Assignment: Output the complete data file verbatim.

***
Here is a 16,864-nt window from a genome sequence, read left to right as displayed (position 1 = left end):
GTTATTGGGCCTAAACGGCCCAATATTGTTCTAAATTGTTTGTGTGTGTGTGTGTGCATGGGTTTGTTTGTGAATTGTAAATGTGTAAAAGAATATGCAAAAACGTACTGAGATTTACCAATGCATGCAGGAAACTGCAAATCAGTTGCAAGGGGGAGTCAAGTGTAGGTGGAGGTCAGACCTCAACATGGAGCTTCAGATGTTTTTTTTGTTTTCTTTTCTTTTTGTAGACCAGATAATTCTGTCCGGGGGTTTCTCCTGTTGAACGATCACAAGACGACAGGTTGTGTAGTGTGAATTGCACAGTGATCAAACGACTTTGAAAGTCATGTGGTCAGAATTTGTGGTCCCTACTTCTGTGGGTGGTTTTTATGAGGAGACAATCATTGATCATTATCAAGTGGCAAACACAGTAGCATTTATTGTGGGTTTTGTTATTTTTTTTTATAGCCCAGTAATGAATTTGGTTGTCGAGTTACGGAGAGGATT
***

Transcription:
Here is a 16,864-nt window from a genome sequence, read left to right as displayed (position 1 = left end):
GTTATTGGGCCTAAACGGCCCAATATTGTTCTAAATTGTTTGTGTGTGTGTGTGTGCATGGGTTTGTTTGTGAATTGTAAATGTGTAAAAGAATATGCAAAAACGTACTGAGATTTACCAATGCATGCAGGAAACTGCAAATCAGTTGCAAGGGGGAGTCAAGTGTAGGTGGAGGTCAGACCTCAACATGGAGCTTCAGATGTTTTTTTTGTTTTCTTTTCTTTTTGTAGACCAGATAATTCTGTCCGGGGGTTTCTCCTGTTGAACGATCACAAGACGACAGGTTGTGTAGTGTGAATTGCACAGTGATCAAACGACTTTGAAAGTCATGTGGTCAGAATTTGTGGTCCCTACTTCTGTGGGTGGTTTTTATGAGGAGACAATCATTGATCATTATCAAGTGGCAAACACAGTAGCATTTATTGTGGGTTTTGTTATTTTTTTTTATAGCCCAGTAATGAATTTGGTTGTCGAGTTACGGAGAGGATT